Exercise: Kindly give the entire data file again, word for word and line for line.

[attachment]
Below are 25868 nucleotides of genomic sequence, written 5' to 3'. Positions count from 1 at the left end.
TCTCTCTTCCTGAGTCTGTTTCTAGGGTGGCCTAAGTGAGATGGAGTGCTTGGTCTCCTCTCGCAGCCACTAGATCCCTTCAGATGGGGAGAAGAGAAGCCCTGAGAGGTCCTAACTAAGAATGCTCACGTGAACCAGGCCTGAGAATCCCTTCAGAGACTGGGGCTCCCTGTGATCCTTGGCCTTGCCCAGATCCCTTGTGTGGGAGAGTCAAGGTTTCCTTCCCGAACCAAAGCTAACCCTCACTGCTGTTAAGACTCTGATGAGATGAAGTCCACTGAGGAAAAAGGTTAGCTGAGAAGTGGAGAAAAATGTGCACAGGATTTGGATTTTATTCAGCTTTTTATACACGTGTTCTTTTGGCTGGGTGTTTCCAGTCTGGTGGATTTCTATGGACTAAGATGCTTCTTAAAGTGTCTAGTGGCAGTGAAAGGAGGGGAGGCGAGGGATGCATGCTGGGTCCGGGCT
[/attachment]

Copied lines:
Below are 25868 nucleotides of genomic sequence, written 5' to 3'. Positions count from 1 at the left end.
TCTCTCTTCCTGAGTCTGTTTCTAGGGTGGCCTAAGTGAGATGGAGTGCTTGGTCTCCTCTCGCAGCCACTAGATCCCTTCAGATGGGGAGAAGAGAAGCCCTGAGAGGTCCTAACTAAGAATGCTCACGTGAACCAGGCCTGAGAATCCCTTCAGAGACTGGGGCTCCCTGTGATCCTTGGCCTTGCCCAGATCCCTTGTGTGGGAGAGTCAAGGTTTCCTTCCCGAACCAAAGCTAACCCTCACTGCTGTTAAGACTCTGATGAGATGAAGTCCACTGAGGAAAAAGGTTAGCTGAGAAGTGGAGAAAAATGTGCACAGGATTTGGATTTTATTCAGCTTTTTATACACGTGTTCTTTTGGCTGGGTGTTTCCAGTCTGGTGGATTTCTATGGACTAAGATGCTTCTTAAAGTGTCTAGTGGCAGTGAAAGGAGGGGAGGCGAGGGATGCATGCTGGGTCCGGGCT